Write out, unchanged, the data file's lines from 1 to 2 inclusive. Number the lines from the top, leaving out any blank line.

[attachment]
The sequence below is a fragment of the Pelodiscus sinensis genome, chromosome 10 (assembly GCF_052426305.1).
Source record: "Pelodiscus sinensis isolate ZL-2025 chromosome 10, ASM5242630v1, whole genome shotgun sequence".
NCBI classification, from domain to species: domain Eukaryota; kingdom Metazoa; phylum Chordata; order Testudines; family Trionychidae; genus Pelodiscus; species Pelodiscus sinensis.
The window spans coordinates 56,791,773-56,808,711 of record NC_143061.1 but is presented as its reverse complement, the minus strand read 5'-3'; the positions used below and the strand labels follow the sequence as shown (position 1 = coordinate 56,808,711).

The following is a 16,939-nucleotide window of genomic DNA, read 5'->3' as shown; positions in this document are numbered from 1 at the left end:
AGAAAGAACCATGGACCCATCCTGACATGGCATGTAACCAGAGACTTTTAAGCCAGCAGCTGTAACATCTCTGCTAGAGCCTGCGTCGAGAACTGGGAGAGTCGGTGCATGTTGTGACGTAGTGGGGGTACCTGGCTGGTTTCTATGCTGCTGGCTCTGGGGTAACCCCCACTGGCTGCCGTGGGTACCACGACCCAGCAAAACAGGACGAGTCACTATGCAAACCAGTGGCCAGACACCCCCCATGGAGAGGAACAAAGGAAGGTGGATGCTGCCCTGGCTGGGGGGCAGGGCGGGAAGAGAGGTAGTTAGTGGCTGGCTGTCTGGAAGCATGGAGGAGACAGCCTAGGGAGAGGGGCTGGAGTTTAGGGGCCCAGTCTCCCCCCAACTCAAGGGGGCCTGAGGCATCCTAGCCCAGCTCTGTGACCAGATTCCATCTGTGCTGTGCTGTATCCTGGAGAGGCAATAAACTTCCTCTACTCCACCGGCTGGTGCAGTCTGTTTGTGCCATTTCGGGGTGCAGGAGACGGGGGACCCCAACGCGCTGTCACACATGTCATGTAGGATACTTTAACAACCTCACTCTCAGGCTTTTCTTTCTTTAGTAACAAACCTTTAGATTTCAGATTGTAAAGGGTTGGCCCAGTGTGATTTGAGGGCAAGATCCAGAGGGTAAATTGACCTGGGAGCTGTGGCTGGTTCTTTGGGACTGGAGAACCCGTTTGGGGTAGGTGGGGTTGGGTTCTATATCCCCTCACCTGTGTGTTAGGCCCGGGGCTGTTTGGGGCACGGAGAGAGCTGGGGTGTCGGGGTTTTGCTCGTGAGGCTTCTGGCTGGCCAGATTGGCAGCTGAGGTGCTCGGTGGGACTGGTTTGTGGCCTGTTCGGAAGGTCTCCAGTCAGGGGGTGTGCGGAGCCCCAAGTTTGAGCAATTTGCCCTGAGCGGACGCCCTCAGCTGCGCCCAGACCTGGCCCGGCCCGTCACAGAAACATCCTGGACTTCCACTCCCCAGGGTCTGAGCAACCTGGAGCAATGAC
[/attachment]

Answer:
The sequence below is a fragment of the Pelodiscus sinensis genome, chromosome 10 (assembly GCF_052426305.1).
Source record: "Pelodiscus sinensis isolate ZL-2025 chromosome 10, ASM5242630v1, whole genome shotgun sequence".